MacTaggart is an interesting figure within Scottish Art. His approach to his subject, distinctive technique of paint application, and above all his jewel-toned palette, renders his work highly recognisable. He was the grandson of William McTaggart, who had been a huge force for change and lasting influence within Scottish art. He shared his forebear’s talent for capturing atmospheric light, as well as an interest in landscape painting from an elemental perspective. Growing up under this important influence, MacTaggart set out to become an artist from the tender age of fifteen. Respiratory issues blighted his childhood and his studies at the Edinburgh College of Art. The outcome was that he spent a lot of time in the healing warmer climate of the South of France - the land of Cezanne - whose influence was notable in his early career work, as it had been in the work of the Scottish Colourists before him.
These periods of convalescence also meant he never became fully indoctrinated in the Edinburgh College of Art’s artistic approach at the time, which was still staunchly traditional and centred round draughstmanship, form and tone. His friend and contemporary student H. Harvey Wood wrote in his 1974 monograph on MacTaggart that in many ways his work, and particularly his distinctive palette, was a reaction to the College’s doctrine and relative disinterest in colour (a reaction interestingly also pursued by his contemporaries William Gillies and John Maxwell). His distinctive aesthetic was also due to his shifting interest from the French Impressionist school towards the German Expressionist and Nordic masters like Nolde and Munch. As a result, we see his tones becoming less French and sun-baked, and his later period explores a sense of the Autumnal, the crepuscular, and the nocturnal.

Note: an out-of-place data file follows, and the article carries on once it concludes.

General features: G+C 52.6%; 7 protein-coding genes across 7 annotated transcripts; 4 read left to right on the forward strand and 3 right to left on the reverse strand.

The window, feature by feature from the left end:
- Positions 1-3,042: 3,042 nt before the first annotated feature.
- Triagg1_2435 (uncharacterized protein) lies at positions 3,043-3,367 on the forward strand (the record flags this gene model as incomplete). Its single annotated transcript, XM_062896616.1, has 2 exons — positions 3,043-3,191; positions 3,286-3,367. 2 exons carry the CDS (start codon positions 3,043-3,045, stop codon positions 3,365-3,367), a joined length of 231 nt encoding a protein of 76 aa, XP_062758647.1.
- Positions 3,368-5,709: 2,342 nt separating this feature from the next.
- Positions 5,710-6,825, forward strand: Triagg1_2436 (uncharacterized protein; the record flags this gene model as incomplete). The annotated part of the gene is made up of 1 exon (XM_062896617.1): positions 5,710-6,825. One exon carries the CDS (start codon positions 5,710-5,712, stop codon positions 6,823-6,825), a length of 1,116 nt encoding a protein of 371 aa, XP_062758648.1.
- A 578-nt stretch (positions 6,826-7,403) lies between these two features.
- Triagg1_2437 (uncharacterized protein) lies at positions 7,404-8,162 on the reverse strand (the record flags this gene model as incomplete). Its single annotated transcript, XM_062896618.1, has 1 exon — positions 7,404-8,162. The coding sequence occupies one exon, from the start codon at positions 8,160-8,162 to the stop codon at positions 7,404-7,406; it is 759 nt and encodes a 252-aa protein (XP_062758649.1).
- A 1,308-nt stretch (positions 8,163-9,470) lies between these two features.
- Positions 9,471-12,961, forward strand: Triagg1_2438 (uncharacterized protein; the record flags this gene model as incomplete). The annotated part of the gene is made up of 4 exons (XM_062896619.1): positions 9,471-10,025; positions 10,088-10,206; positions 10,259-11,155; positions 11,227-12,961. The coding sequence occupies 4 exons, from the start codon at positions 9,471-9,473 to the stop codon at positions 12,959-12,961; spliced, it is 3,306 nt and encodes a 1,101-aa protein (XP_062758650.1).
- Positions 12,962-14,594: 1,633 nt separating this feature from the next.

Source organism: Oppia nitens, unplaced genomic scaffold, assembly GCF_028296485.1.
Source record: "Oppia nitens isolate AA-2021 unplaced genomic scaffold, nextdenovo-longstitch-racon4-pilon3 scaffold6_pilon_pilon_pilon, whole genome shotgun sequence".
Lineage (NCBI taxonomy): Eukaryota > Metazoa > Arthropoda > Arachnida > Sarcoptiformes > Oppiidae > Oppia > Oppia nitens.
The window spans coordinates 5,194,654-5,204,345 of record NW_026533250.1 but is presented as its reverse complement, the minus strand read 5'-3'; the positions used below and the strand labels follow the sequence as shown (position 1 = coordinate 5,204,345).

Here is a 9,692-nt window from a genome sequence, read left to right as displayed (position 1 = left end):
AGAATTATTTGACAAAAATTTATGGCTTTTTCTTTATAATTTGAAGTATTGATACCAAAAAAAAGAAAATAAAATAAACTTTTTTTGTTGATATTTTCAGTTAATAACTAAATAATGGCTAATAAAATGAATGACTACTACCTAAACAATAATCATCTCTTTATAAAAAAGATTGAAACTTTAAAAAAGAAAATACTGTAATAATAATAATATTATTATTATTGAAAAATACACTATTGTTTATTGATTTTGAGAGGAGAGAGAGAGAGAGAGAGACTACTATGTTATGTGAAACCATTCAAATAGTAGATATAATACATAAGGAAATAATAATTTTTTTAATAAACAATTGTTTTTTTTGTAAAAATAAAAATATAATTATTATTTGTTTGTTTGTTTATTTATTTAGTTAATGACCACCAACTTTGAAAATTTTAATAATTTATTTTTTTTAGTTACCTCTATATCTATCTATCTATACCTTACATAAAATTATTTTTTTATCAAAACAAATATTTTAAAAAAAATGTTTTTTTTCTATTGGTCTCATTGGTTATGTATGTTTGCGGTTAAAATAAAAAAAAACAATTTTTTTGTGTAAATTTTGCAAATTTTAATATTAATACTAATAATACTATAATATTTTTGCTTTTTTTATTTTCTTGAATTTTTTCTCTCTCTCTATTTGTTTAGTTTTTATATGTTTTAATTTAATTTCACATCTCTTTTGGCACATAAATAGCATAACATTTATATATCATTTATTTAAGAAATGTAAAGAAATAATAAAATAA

The distinctive use of colour, which matured into a palette Harvey Wood likens to the glow of medieval cathedral stained glass, was perfect for achieving MacTaggart’s artistic aim: to capture within his work a sense of mood. There is something brooding and emotional, tempestuous even within his paintings, which was apparently at odds with the moderate and considered outward demeanour of the man himself.
As evidenced abundantly in the works offered here, MacTaggart is an artist who adores his material, a fact immediately apparent to the viewer. There is a sensuality to his handling of paint, and a great richness. As Harvey Wood described so vividly; “His skill with paint is like the exquisite cutting of a lapidary artist”.
Not only was he an interesting and notable member of the so-called Edinburgh School of Artists, MacTaggart was also a leader amongst them, serving as President of the Royal Scottish Academy where he is remembered for his energetic and astute tenure. Described as having a “crusading spirit”, he was responsible for promoting and assisting the Arts Council to launch a series of major painting exhibitions, sponsored jointly by the Academy. Thanks to his efforts, works by Braque, the Blau Reiter Group, Delacroix, Modigliani, Soutine and Corot graced the walls of the Academy and served to inspire a new generation of aspiring artistic talented in Scotland.
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